Sulaiman: Everything is set for Wilder-Joshua
By Jeff Aranow: World Boxing Council president Mauricio Sulaiman was on hand last Saturday night to watch the destruction of the WBC heavyweight champion Deontay “Bronze Bomber” Wilder (39-0, 38 KOs) leveled on former world champion Bermane “B-Ware” Stiverne (25-3-1, 21 KOs) in halting him in the 1st round at the Barclays Center in Brooklyn, New York.
Sulaiman believes that Wilder’s brutal 1st round knockout win of Stiverne sets the table for a much bigger fight against IBF/WBA heavyweight champion Anthony Joshua (20-0, 20 KOs) next year.
Sulaiman isn’t in the position to try and force Joshua to take the fight. Joshua holds the IBF/WBA heavyweight titles, so it’s not a simple matter of making Wilder the mandatory for one of those belts. Last year, Sulaiman made a future effort to try and force Saul “Canelo” Alvarez to fight middleweight IBF/WBA middleweight champion Gennady “GGG” Golovkin in a unification by making him Canelo’s mandatory challenger.
At the time, Canelo was the WBC 160 lb. title. Everything would have been perfect with that fight taking place if Canelo hadn’t opted to vacate his WB title rather than fight GGG. Canelo wasn’t going to be forced to defend against Golovkin. If it were possible and Sulaiman tried the same move on Joshua, it’s likely he would vacate the WBC title to steer around the Wilder fight, but it doesn’t look like the British fighter wants the fight with the Bronze Bomber right now.
“Everything is set for Wilder versus Joshua,” Sulaiman said. “Wilder told me specifically that he wants Joshua next, and he asked the WBC to do whatever it takes to support the making of this fight. Now it is up to the promoters, managers, and TV corporations to make it happen. Both fighters want it, the world wants it, and boxing needs it.”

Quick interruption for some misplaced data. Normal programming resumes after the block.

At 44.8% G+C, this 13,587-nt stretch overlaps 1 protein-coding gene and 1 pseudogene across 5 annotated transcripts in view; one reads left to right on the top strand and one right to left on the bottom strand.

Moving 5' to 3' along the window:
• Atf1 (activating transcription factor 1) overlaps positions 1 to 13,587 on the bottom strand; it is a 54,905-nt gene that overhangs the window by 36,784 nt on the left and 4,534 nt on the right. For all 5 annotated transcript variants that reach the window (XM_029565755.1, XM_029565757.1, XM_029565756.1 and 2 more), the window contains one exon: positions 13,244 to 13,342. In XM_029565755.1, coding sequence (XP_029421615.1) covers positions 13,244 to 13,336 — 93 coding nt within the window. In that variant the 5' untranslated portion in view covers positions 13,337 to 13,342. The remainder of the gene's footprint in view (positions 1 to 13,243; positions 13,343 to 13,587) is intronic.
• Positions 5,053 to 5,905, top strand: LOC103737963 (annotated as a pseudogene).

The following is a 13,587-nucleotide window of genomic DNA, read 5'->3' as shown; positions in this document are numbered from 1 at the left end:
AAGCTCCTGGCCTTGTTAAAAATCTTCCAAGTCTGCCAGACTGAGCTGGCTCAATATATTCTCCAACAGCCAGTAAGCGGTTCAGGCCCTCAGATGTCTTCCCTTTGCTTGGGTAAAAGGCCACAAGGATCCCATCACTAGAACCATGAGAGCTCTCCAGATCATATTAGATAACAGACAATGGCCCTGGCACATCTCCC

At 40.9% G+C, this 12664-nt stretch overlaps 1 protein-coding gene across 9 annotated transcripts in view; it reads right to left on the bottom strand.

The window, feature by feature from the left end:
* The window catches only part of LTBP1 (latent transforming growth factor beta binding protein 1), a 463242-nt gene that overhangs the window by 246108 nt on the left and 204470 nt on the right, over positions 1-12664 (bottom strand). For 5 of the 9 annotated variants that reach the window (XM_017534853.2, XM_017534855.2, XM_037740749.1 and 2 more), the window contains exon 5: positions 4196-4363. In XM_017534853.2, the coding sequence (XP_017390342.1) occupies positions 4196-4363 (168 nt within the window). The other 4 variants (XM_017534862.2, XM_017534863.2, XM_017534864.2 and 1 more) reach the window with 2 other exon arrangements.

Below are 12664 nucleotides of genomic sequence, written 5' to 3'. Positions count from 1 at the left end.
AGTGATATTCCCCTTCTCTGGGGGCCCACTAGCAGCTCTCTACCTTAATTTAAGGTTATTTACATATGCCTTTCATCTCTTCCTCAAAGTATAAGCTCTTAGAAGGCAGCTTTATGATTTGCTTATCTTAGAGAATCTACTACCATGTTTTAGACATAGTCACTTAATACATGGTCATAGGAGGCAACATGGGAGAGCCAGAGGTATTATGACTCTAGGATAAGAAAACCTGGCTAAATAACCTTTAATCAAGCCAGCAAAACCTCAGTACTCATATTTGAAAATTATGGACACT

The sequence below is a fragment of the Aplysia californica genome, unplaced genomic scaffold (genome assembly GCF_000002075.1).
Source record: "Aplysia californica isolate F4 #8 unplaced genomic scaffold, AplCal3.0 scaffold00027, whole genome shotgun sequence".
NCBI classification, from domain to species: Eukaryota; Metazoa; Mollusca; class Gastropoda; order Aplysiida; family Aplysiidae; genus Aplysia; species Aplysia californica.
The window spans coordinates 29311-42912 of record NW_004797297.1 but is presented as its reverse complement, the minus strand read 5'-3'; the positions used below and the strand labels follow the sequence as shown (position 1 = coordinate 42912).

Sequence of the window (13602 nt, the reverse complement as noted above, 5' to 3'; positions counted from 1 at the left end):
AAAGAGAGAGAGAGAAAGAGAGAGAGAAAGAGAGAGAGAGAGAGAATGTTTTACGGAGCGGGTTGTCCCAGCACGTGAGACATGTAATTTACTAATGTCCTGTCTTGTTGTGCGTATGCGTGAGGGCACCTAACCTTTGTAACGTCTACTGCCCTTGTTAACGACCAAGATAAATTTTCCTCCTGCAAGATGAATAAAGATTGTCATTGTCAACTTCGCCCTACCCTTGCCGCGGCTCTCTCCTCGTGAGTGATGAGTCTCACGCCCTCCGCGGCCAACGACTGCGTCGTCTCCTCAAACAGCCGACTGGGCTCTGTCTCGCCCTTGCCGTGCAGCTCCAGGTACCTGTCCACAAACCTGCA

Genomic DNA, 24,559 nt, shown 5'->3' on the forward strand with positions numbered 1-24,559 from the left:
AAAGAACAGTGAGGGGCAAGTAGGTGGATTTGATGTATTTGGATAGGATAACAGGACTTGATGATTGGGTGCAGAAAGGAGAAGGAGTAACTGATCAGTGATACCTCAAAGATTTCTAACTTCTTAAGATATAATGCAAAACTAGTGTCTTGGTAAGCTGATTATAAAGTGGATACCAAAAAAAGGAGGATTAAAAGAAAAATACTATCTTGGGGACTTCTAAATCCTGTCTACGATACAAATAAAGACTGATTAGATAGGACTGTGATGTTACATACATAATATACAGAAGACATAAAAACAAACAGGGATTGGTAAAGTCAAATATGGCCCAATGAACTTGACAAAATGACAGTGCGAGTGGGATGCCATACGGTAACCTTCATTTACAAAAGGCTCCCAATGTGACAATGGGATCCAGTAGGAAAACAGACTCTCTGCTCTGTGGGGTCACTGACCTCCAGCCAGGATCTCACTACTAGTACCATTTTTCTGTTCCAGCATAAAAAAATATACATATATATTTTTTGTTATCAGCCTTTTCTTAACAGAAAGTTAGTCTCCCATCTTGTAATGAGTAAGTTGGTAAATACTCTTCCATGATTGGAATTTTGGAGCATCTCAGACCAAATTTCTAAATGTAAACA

Sulaiman is wrong when he says, “both fighters want it.” That’s a little off. Wilder clearly wants the fight with Joshua, but the feelings don’t seem to be at all mutual. Jacobs has been silent since Wilder destroyed Stiverne last Saturday night. Wilder called Joshua out in front of the entire world when interviewed after the fight. The logical thing for Joshua to do would have been to make a statement to the boxing press to let Wilder and the fans know that he’s willing to meet Wilder. Jacobs didn’t do that. He’s stayed silence ever since the victory by Wilder, which suggests that he doesn’t really want the fight with him.
The fans want the Wilder vs. Joshua fight, and you can expect them to apply more pressure over time. It’s unclear whether Joshua’s promoter Eddie Hearn will keep insisting that Wilder fight Dillian Whyte without a guarantee of getting a fight with Joshua. That’s the fight that Hearn wants Wilder to take on faith. If Wilder takes the fight and Hearn still doesn’t give him the Joshua fight, then the boxing world will lean a little bit about the British promoter.
Joshua’s promoter Eddie Hearn not only wants Wilder to fight Whyte before he’ll consider putting Joshua in with him. He also seems to want to get a couple more fights under the belt of Joshua for easy paydays against WBO heavyweight champion Joseph Parker and Tyson Fury. Those fights might need to take place before Hearn will let Joshua anywhere near Wilder.